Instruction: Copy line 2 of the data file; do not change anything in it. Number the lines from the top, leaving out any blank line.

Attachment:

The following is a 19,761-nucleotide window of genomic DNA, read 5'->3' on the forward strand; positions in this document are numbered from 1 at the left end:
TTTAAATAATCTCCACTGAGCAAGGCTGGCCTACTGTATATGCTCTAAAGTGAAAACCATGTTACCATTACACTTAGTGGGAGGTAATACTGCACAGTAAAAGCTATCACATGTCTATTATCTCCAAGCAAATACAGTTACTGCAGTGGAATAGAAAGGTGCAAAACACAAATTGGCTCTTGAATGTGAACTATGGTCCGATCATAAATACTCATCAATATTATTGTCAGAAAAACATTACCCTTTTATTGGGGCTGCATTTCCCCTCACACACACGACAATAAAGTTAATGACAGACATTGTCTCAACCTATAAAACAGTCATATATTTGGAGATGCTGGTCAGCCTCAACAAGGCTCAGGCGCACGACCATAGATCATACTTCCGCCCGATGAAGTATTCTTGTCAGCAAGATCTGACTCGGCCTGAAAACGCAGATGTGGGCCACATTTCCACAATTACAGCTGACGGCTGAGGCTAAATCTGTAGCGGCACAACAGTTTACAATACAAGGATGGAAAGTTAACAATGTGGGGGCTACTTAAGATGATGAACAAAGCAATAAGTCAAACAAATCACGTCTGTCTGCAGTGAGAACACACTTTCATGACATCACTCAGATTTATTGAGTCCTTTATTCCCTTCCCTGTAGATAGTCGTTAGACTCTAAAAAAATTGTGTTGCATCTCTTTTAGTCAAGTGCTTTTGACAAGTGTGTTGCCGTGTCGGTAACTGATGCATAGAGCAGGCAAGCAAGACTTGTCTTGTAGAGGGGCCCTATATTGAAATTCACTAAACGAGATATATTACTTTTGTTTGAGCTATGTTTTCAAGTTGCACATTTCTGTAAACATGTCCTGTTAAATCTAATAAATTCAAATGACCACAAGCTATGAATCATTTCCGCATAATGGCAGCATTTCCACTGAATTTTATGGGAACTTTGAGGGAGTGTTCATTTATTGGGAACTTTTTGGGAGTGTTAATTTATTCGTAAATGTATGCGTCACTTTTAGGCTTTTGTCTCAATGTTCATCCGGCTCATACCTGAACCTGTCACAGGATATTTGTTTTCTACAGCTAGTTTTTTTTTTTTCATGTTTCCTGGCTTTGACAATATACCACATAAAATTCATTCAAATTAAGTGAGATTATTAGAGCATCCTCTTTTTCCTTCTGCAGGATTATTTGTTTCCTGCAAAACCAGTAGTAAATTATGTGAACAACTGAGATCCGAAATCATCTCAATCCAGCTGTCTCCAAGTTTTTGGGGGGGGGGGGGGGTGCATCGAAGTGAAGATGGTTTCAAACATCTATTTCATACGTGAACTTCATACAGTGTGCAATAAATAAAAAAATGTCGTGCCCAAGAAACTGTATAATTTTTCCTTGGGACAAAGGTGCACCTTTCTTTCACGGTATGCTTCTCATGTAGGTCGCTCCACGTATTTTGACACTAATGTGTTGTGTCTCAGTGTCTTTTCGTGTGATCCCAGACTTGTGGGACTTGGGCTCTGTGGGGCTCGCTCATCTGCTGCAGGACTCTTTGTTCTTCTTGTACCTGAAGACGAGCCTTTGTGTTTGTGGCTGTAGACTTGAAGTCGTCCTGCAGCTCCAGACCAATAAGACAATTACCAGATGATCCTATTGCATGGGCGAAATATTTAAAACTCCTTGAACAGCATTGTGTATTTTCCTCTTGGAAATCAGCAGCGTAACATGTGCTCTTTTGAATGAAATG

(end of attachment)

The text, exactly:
TTTAAATAATCTCCACTGAGCAAGGCTGGCCTACTGTATATGCTCTAAAGTGAAAACCATGTTACCATTACACTTAGTGGGAGGTAATACTGCACAGTAAAAGCTATCACATGTCTATTATCTCCAAGCAAATACAGTTACTGCAGTGGAATAGAAAGGTGCAAAACACAAATTGGCTCTTGAATGTGAACTATGGTCCGATCATAAATACTCATCAATATTATTGTCAGAAAAACATTACCCTTTTATTGGGGCTGCATTTCCCCTCACACACACGACAATAAAGTTAATGACAGACATTGTCTCAACCTATAAAACAGTCATATATTTGGAGATGCTGGTCAGCCTCAACAAGGCTCAGGCGCACGACCATAGATCATACTTCCGCCCGATGAAGTATTCTTGTCAGCAAGATCTGACTCGGCCTGAAAACGCAGATGTGGGCCACATTTCCACAATTACAGCTGACGGCTGAGGCTAAATCTGTAGCGGCACAACAGTTTACAATACAAGGATGGAAAGTTAACAATGTGGGGGCTACTTAAGATGATGAACAAAGCAATAAGTCAAACAAATCACGTCTGTCTGCAGTGAGAACACACTTTCATGACATCACTCAGATTTATTGAGTCCTTTATTCCCTTCCCTGTAGATAGTCGTTAGACTCTAAAAAAATTGTGTTGCATCTCTTTTAGTCAAGTGCTTTTGACAAGTGTGTTGCCGTGTCGGTAACTGATGCATAGAGCAGGCAAGCAAGACTTGTCTTGTAGAGGGGCCCTATATTGAAATTCACTAAACGAGATATATTACTTTTGTTTGAGCTATGTTTTCAAGTTGCACATTTCTGTAAACATGTCCTGTTAAATCTAATAAATTCAAATGACCACAAGCTATGAATCATTTCCGCATAATGGCAGCATTTCCACTGAATTTTATGGGAACTTTGAGGGAGTGTTCATTTATTGGGAACTTTTTGGGAGTGTTAATTTATTCGTAAATGTATGCGTCACTTTTAGGCTTTTGTCTCAATGTTCATCCGGCTCATACCTGAACCTGTCACAGGATATTTGTTTTCTACAGCTAGTTTTTTTTTTTTCATGTTTCCTGGCTTTGACAATATACCACATAAAATTCATTCAAATTAAGTGAGATTATTAGAGCATCCTCTTTTTCCTTCTGCAGGATTATTTGTTTCCTGCAAAACCAGTAGTAAATTATGTGAACAACTGAGATCCGAAATCATCTCAATCCAGCTGTCTCCAAGTTTTTGGGGGGGGGGGGGGGTGCATCGAAGTGAAGATGGTTTCAAACATCTATTTCATACGTGAACTTCATACAGTGTGCAATAAATAAAAAAATGTCGTGCCCAAGAAACTGTATAATTTTTCCTTGGGACAAAGGTGCACCTTTCTTTCACGGTATGCTTCTCATGTAGGTCGCTCCACGTATTTTGACACTAATGTGTTGTGTCTCAGTGTCTTTTCGTGTGATCCCAGACTTGTGGGACTTGGGCTCTGTGGGGCTCGCTCATCTGCTGCAGGACTCTTTGTTCTTCTTGTACCTGAAGACGAGCCTTTGTGTTTGTGGCTGTAGACTTGAAGTCGTCCTGCAGCTCCAGACCAATAAGACAATTACCAGATGATCCTATTGCATGGGCGAAATATTTAAAACTCCTTGAACAGCATTGTGTATTTTCCTCTTGGAAATCAGCAGCGTAACATGTGCTCTTTTGAATGAAATG